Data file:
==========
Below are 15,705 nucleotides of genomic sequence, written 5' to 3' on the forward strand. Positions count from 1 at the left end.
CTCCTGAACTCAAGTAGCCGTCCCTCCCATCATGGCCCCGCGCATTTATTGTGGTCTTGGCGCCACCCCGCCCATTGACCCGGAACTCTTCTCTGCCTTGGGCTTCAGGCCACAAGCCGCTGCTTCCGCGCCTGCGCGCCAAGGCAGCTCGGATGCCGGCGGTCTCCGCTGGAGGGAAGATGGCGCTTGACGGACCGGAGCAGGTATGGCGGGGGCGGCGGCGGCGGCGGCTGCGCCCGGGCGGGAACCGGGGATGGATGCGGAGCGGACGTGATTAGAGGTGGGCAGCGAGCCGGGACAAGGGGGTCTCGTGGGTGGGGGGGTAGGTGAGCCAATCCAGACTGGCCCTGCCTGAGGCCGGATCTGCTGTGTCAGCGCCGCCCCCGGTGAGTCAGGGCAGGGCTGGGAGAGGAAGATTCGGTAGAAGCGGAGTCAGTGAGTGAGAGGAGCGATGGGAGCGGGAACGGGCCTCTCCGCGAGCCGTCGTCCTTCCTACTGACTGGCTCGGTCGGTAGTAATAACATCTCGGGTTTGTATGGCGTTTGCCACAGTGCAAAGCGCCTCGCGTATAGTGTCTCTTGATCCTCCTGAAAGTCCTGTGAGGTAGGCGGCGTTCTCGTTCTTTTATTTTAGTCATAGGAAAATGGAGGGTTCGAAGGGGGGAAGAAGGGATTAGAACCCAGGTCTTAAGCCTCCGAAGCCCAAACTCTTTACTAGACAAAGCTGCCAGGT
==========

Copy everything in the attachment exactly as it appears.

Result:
Below are 15,705 nucleotides of genomic sequence, written 5' to 3' on the forward strand. Positions count from 1 at the left end.
CTCCTGAACTCAAGTAGCCGTCCCTCCCATCATGGCCCCGCGCATTTATTGTGGTCTTGGCGCCACCCCGCCCATTGACCCGGAACTCTTCTCTGCCTTGGGCTTCAGGCCACAAGCCGCTGCTTCCGCGCCTGCGCGCCAAGGCAGCTCGGATGCCGGCGGTCTCCGCTGGAGGGAAGATGGCGCTTGACGGACCGGAGCAGGTATGGCGGGGGCGGCGGCGGCGGCGGCTGCGCCCGGGCGGGAACCGGGGATGGATGCGGAGCGGACGTGATTAGAGGTGGGCAGCGAGCCGGGACAAGGGGGTCTCGTGGGTGGGGGGGTAGGTGAGCCAATCCAGACTGGCCCTGCCTGAGGCCGGATCTGCTGTGTCAGCGCCGCCCCCGGTGAGTCAGGGCAGGGCTGGGAGAGGAAGATTCGGTAGAAGCGGAGTCAGTGAGTGAGAGGAGCGATGGGAGCGGGAACGGGCCTCTCCGCGAGCCGTCGTCCTTCCTACTGACTGGCTCGGTCGGTAGTAATAACATCTCGGGTTTGTATGGCGTTTGCCACAGTGCAAAGCGCCTCGCGTATAGTGTCTCTTGATCCTCCTGAAAGTCCTGTGAGGTAGGCGGCGTTCTCGTTCTTTTATTTTAGTCATAGGAAAATGGAGGGTTCGAAGGGGGGAAGAAGGGATTAGAACCCAGGTCTTAAGCCTCCGAAGCCCAAACTCTTTACTAGACAAAGCTGCCAGGT